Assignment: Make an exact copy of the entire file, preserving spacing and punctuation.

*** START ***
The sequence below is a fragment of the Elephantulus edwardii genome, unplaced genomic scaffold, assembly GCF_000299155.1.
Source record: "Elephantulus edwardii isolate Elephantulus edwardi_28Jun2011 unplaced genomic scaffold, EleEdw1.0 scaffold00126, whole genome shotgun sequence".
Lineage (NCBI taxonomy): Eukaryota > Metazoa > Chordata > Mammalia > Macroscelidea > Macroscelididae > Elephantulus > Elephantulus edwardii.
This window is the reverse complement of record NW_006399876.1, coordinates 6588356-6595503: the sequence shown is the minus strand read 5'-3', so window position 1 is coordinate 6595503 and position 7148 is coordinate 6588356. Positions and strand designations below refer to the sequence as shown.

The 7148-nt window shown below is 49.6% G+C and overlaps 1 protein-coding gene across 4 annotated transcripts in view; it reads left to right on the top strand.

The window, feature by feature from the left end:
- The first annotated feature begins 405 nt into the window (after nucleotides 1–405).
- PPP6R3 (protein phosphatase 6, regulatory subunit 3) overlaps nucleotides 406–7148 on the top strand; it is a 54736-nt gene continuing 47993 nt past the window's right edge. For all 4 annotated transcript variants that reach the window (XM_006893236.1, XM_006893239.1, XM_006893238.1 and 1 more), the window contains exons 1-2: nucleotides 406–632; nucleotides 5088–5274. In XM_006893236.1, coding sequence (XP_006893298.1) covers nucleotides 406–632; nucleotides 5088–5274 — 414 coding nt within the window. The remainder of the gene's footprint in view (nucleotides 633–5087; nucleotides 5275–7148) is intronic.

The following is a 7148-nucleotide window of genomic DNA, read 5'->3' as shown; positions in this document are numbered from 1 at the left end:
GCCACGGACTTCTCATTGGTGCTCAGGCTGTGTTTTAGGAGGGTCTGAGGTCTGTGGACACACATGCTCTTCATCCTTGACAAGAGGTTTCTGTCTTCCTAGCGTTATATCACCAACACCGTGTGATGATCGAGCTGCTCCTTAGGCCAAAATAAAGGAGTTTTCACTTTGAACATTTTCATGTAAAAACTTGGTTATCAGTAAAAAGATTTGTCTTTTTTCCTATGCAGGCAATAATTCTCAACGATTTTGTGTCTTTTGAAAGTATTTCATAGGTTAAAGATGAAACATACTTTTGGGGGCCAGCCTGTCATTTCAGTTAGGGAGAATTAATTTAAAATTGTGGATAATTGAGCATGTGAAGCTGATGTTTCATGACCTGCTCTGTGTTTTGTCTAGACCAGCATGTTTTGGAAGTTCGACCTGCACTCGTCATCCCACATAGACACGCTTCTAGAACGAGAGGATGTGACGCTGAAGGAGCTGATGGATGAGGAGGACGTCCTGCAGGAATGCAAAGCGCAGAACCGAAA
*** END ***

The sequence below is a fragment of the Elephantulus edwardii genome, unplaced genomic scaffold, assembly GCF_000299155.1.
Source record: "Elephantulus edwardii isolate Elephantulus edwardi_28Jun2011 unplaced genomic scaffold, EleEdw1.0 scaffold00126, whole genome shotgun sequence".
Lineage (NCBI taxonomy): Eukaryota > Metazoa > Chordata > Mammalia > Macroscelidea > Macroscelididae > Elephantulus > Elephantulus edwardii.
This window is the reverse complement of record NW_006399876.1, coordinates 6588356-6595503: the sequence shown is the minus strand read 5'-3', so window position 1 is coordinate 6595503 and position 7148 is coordinate 6588356. Positions and strand designations below refer to the sequence as shown.

The 7148-nt window shown below is 49.6% G+C and overlaps 1 protein-coding gene across 4 annotated transcripts in view; it reads left to right on the top strand.

The window, feature by feature from the left end:
- The first annotated feature begins 405 nt into the window (after nucleotides 1–405).
- PPP6R3 (protein phosphatase 6, regulatory subunit 3) overlaps nucleotides 406–7148 on the top strand; it is a 54736-nt gene continuing 47993 nt past the window's right edge. For all 4 annotated transcript variants that reach the window (XM_006893236.1, XM_006893239.1, XM_006893238.1 and 1 more), the window contains exons 1-2: nucleotides 406–632; nucleotides 5088–5274. In XM_006893236.1, coding sequence (XP_006893298.1) covers nucleotides 406–632; nucleotides 5088–5274 — 414 coding nt within the window. The remainder of the gene's footprint in view (nucleotides 633–5087; nucleotides 5275–7148) is intronic.

The following is a 7148-nucleotide window of genomic DNA, read 5'->3' as shown; positions in this document are numbered from 1 at the left end:
GCCACGGACTTCTCATTGGTGCTCAGGCTGTGTTTTAGGAGGGTCTGAGGTCTGTGGACACACATGCTCTTCATCCTTGACAAGAGGTTTCTGTCTTCCTAGCGTTATATCACCAACACCGTGTGATGATCGAGCTGCTCCTTAGGCCAAAATAAAGGAGTTTTCACTTTGAACATTTTCATGTAAAAACTTGGTTATCAGTAAAAAGATTTGTCTTTTTTCCTATGCAGGCAATAATTCTCAACGATTTTGTGTCTTTTGAAAGTATTTCATAGGTTAAAGATGAAACATACTTTTGGGGGCCAGCCTGTCATTTCAGTTAGGGAGAATTAATTTAAAATTGTGGATAATTGAGCATGTGAAGCTGATGTTTCATGACCTGCTCTGTGTTTTGTCTAGACCAGCATGTTTTGGAAGTTCGACCTGCACTCGTCATCCCACATAGACACGCTTCTAGAACGAGAGGATGTGACGCTGAAGGAGCTGATGGATGAGGAGGACGTCCTGCAGGAATGCAAAGCGCAGAACCGAAA